I am grateful to my right hon. and learned Friend for his succinct answer. Does he agree that to repeal the Immigration Act 1971 would be disastrous both in terms of employment and community relations, not least for the members of the immigrant community? Is it not completely irresponsible of the Labour party to make such a proposal?
I agree with every single word of my hon. Friend. The continuation of firm but fair immigration control is crucial for race relations, as for many other aspects of our national life.
Is the Home Secretary aware that serious abuses of the Immigration Act 1971 are taking place and that the procedures he has announced during the last two weeks concerning the treatment of Tamil refugees seeking asylum in this country have met with enormous opposition from Members of Parliament and from all of the immigration advisory agencies and refugee agencies? Is he further aware that the 24-hour rule for Members of Parliament, concerning the time in which they can make representations, is completely inadequate, and that until Tuesday of this week the immigration officers at Gatwick airport were unaware that they had to inform the United Kingdom immigrants advisory service of any refugee-seekers arriving in this country? Furthermore, is the Home Secretary aware that on Tuesday of this week a Tamil asylum seeker was removed extra-judicially from this country to Colombo, that his whereabouts are unknown and that it is incumbent upon the Home Secretary to tell the House what has happened to that man, why he was removed and what steps are being taken to ensure that he is returned safely to this country? An inquiry ought to be mounted into the whole affair.
The only point that has not been widely canvassed in the statement that I made last Monday to the House is the hon. Gentleman's last point. The particular case to which he referred was considered in great detail. We concluded that it did not meet the requirements of the United Nations' convention and that the test of severe hardship had not been met.
—it was given the opportunity to interview the person in question and it did so, but before the results of that interview and any representations were received he was removed to Colombo. This action was the result of a serious failure in communication. I have ordered an urgent and thorough investigation both into the organisational failure and into the actions of the individual members of staff involved.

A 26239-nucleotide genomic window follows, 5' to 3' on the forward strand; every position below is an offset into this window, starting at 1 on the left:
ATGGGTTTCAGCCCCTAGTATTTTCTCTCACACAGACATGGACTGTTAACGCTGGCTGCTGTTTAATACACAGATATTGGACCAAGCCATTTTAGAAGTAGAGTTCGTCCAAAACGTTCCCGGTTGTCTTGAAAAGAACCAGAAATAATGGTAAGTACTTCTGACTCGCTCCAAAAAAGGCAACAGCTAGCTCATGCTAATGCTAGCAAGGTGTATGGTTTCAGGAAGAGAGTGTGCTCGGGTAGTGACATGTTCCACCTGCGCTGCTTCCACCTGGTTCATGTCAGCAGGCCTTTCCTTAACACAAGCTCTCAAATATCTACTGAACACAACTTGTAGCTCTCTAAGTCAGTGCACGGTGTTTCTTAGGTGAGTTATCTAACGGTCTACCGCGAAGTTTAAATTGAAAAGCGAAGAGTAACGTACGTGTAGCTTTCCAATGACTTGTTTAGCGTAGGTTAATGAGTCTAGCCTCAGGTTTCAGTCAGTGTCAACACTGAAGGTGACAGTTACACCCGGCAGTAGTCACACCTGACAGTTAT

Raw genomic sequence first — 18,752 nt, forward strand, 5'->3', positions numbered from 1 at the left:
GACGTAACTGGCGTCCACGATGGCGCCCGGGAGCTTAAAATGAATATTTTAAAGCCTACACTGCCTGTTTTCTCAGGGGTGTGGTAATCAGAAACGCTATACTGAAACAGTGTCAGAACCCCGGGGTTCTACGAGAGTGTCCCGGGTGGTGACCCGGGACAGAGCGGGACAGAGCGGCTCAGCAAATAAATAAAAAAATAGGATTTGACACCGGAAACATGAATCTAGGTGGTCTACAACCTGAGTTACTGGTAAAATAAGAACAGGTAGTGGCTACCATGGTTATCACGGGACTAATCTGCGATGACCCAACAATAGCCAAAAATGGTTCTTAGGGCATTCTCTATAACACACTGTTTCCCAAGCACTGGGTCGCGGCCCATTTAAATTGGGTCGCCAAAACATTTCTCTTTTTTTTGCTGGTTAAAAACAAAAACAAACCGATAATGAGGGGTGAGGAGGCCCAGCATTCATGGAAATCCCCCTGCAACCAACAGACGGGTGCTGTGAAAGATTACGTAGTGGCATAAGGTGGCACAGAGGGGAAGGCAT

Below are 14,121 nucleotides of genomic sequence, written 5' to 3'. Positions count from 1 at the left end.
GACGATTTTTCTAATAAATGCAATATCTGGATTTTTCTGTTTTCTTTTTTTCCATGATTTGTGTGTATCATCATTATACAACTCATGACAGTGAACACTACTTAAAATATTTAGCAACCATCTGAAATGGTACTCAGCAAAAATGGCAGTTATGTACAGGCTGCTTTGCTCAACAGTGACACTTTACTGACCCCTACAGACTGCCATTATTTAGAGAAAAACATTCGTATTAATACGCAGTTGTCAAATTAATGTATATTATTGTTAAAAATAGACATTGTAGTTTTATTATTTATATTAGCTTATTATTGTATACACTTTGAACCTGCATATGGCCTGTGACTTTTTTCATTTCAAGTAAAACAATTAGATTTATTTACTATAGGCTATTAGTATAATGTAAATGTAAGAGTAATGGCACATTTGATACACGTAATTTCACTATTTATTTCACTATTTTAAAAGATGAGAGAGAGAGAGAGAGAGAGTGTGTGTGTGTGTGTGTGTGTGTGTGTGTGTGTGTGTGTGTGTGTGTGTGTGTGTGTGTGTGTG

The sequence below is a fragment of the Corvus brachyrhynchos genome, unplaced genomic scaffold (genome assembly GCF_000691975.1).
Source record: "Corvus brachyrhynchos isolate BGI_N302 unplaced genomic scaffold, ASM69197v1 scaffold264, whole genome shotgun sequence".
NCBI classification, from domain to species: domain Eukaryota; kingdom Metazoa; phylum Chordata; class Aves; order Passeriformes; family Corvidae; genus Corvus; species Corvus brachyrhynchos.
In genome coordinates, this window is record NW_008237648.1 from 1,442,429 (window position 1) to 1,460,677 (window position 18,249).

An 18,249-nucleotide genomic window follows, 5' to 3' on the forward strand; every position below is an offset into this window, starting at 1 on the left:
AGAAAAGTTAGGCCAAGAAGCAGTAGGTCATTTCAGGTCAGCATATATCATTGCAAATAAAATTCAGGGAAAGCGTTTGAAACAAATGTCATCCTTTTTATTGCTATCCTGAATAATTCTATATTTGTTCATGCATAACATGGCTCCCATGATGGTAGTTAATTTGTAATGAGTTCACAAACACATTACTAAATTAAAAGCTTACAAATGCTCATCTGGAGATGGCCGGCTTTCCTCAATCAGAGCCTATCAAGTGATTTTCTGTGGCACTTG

The high commission in Colombo has been asked to contact the person in question, whose brother lives in Colombo. However, it is important to stress that I have no reason to doubt at present that the decision arrived at in his case was correct and in accordance with the policy that I announced. Nevertheless, the representations from UKIAS will be fully considered. If the judgment made in the light of that consideration is that the person in question meets the severe hardship test, contrary to the judgment that was previously formed, he will be granted a visa and returned to this country at public expense.
Does my right hon. and learned Friend agree that it is a basic right of every country to define who its citizens are and then to enforce the appropriate immigration rules? Is he aware that many of the countries which criticise Britain have much more restrictive citizenship and immigration rules?
With regard to the extraordinary admission that the Home Secretary has just made in response to a question from my hon Friend the Member for Islington, North (Mr Corbyn), can the right hon and learned Gentleman now tell the House what action is being taken to ensure that such a thing does not happen again? [Interruption ] It happened once, although the Government said that there was no danger of it happening, because the Home Secretary does not care about these matters He does not care that people may be sent back to imprisonment, torture and death, after which it is too late to put things right That is why we want an assurance that the Government will ensure that nothing like this will happen again, and that a further statement will be made to the House about it That is what we seek
The hon Member for Islington, North (Mr Corbyn) raised a serious point about a particular case He has been in no way assisted by the right hon Gentleman's note of hysteria I attempted to deal with that question in a serious way The position is exactly as I said it was last Monday, and I assure the right hon Gentleman and the House that the administrative practice followed since 1983, whereby UKIAS is informed of cases where asylum is refused, and is given the opportunity to make representations before anyone is returned, will be followed I have taken the strongest steps to ensure that it will be followed in all cases I should have thought that the right hon Gentleman might at least have the grace to accept that I gave a very frank and full statement to the House about what happened